Everyone’s experience of the NHS is different, especially during episodes of trauma. Horror stories abound in mainstream media and on social media. My tale is different. I am sure I had more than my fair share of luck but I also witnessed first-hand the professionalism, dedication and sheer hard work of NHS staff in often trying circumstances.
I wasn’t sure about writing this article. But so many people have asked about what happened and what my experiences were. Some are asking out of politeness, others are curious. Some want to share experiences. At least a few are thinking, “that could have been me”, and want to know the drill. And there is a degree of catharsis in writing about traumatic experiences.
No one can predict a stroke, though pre-existing health conditions and life style choices can increase the likelihood. I certainly wasn’t expecting a stroke when I got out of bed at 3.30am on Thursday, 11 January. It was a normal morning. I went to the bathroom and made a cuppa. I then sat down to catch up with overnight Facebook and blog comments, and to begin to work through dozens of unread and unanswered emails.
Sometime around 4.30am, I dropped a couple of items that I had picked up with my left hand. I noticed the hand was numb. I am familiar with the symptoms of stroke but oddly did not think of that at the time. A few minutes later, I needed to go to the kitchen. When I tried to stand up, my legs collapsed and I ended up on the floor. I struggled for some minutes to get into a chair and failed. My left arm and left leg were out of action. My right arm was fine but my right leg was too weak to push my body upward or support me.
By this point, I knew what had happened. I needed help but had one problem. I was on the floor and both phones were on the top of the filing cabinets. In the next few minutes, I perfected the art of “buttock walking”, swaying my body from side to side to move across to the cabinets. I reached for the power cord to the phone handset and pulled it. The phone shot off the filing cabinet and my brain instructed my left hand to catch it. Obviously, that didn’t work. After more buttock walking, I collected the batteries and other pieces, and reassembled the handset. I rang 111.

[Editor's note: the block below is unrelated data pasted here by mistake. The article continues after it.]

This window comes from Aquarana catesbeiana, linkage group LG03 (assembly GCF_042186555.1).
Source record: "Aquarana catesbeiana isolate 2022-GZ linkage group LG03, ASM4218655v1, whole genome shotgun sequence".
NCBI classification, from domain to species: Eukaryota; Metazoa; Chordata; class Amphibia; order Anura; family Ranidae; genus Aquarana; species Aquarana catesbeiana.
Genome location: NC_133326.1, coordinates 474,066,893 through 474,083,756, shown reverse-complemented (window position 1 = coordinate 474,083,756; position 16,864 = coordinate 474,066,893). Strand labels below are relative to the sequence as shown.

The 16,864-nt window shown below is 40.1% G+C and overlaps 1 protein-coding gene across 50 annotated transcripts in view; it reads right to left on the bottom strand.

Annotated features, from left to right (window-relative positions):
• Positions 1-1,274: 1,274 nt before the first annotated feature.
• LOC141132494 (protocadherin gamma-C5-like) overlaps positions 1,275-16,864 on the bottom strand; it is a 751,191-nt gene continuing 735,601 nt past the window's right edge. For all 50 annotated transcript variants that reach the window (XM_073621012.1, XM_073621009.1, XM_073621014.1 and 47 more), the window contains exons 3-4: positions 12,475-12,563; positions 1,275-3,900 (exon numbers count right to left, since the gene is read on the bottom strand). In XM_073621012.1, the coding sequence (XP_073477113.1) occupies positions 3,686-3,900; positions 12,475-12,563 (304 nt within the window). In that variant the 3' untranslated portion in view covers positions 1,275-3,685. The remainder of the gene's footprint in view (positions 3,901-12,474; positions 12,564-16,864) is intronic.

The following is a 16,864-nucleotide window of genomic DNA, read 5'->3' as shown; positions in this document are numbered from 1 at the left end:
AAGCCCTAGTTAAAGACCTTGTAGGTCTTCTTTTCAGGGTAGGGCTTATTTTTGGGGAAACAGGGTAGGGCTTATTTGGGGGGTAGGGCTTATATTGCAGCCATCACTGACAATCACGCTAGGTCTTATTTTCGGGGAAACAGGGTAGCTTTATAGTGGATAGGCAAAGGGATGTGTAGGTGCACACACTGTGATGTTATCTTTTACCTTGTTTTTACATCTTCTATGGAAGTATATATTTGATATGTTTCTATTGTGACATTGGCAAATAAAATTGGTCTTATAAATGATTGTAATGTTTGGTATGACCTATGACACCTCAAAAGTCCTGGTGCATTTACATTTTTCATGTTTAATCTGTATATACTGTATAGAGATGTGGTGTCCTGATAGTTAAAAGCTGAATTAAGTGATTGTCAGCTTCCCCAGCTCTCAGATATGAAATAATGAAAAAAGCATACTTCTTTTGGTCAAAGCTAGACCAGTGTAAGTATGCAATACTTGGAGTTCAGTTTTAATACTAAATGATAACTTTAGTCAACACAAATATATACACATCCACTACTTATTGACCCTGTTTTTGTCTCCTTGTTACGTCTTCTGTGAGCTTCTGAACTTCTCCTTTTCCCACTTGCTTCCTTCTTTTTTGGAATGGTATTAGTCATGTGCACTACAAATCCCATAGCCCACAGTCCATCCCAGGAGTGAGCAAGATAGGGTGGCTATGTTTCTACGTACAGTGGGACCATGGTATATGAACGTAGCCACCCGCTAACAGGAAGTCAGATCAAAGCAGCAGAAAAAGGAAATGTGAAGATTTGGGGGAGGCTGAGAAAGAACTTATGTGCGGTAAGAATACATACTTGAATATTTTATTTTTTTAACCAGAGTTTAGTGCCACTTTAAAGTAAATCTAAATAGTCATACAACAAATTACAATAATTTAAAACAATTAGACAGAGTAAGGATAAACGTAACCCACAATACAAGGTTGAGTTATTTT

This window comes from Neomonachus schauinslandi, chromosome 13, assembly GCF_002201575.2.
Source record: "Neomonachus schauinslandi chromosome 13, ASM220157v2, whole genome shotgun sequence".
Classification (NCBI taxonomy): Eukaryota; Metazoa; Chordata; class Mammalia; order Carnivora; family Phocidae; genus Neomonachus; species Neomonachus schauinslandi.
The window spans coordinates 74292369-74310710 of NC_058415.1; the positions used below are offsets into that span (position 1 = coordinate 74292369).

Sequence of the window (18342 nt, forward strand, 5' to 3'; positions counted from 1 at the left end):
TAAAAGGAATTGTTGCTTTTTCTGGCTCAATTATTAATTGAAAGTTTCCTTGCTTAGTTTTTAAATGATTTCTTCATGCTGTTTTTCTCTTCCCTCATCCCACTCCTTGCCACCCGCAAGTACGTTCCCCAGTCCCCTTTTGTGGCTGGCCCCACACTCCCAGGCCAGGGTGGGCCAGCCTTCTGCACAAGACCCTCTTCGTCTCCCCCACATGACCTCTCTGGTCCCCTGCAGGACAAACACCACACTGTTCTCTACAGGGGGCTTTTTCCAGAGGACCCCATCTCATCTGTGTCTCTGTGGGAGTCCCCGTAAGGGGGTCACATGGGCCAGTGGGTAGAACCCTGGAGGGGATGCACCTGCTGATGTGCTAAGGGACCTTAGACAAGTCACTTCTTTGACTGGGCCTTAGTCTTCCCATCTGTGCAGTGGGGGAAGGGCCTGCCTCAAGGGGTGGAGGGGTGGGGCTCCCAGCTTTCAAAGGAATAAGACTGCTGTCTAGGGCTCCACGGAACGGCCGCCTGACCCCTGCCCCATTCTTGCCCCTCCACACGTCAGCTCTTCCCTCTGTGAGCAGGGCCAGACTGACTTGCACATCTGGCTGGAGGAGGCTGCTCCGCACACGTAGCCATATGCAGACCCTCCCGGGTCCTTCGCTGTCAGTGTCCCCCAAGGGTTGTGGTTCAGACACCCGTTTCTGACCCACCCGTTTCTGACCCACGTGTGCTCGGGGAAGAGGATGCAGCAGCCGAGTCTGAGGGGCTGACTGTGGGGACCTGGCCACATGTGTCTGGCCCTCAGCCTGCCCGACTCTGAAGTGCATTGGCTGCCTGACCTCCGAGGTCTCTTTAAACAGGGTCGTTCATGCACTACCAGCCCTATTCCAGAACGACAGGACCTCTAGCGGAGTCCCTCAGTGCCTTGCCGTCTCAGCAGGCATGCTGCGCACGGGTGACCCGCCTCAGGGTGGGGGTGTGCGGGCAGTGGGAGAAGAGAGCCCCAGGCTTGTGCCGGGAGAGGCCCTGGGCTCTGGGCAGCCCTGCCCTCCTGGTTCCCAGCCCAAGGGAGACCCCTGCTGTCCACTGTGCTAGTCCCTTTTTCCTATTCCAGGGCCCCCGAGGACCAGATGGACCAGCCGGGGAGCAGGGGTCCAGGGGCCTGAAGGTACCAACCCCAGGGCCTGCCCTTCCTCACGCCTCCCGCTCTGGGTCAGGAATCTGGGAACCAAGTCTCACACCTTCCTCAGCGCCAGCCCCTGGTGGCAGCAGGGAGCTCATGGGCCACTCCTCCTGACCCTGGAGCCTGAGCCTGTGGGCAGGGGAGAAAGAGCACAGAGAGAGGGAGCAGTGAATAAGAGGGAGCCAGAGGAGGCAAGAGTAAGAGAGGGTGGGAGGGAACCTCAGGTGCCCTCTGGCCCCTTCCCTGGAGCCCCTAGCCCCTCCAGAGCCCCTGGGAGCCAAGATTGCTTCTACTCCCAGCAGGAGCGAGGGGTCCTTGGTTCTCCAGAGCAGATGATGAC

This was a mistake. The instructions on stroke are clear. Stroke is a time critical event and if you have a potential stroke or are with someone with a potential stroke ring 999 immediately.
It was the quiet time of night and I got a response from 111 within a couple of minutes. I was taken through the symptoms and provided my address and keysafe code. I had to repeat this a few times as my voice was not clear at times. I got the impression that words formed in my head were different from the sounds coming out of my mouth.
An ambulance was dispatched. The crew arrived in about half an hour – I don’t have an accurate recollection of timing. By this time, I had moved to face the front door and was sitting there with Mel the Collie, who was registering a mixture of concern and hope for an early morning walk.
The ambulance dispatchers hadn’t passed the keycode to the ambulance crew or the location of the keysafe. Paramedic Paul shouted through the letter box. I shouted instructions back. Again, I struggled to articulate some words that were clearly formed in my mind. At one point, I heard myself shout a number that was not the one in my head. But it all got solved in under five minutes and the crew were in. Everything was professional from that moment. The crew collected some essentials, including medications, trousers and mobile phone, and we were away.
We arrived at Hereford A&E around half-an-hour later. Paramedic Paul had already radioed ahead with a description of my condition and that I was “F.A.S.T Positive”. I was straight into triage and examined by reassuring nurses and doctors. My speech had returned to normal but not movement. I don’t have a good recollection of what happened in triage but there was much talk of the four hour window to give one treatment or another.
After maybe forty minutes, it was clear that I was stable and I was moved out into an A&E bay. I heard one nurse hurrying past say, “there are no beds anywhere in the hospital.” I resigned myself to waiting for hours on the trolley. But my luck held. I was moved within a couple of hours. I reckon I went from triage to admittance to the acute stroke unit on Wye Ward in not much over three hours.
I was treated extraordinarily well on Wye Ward. But it was an eye opener. I learnt a lot about the difficulties of mixed sex bays and the complexities of stroke and dementia. Also about the dedication of NHS staff. I’ll write on this in a second article.
. I believe buttock walking should be a new Olympic Sport.
. I have installed a new phone system to prevent any repeat of this difficulty. I needed a more functional phone system anyway.
. The keysafe will soon be fluorescent yellow.
. While I am not expecting another stroke, I am putting together an emergency bag to be kept on the hat rack. It will contain essential medication, my repeat prescription list, list of medical conditions, documentation on next of kin, friends, etc., change of undies, a phone charger (why does every phone have a different charger?) and a jar of Marmite.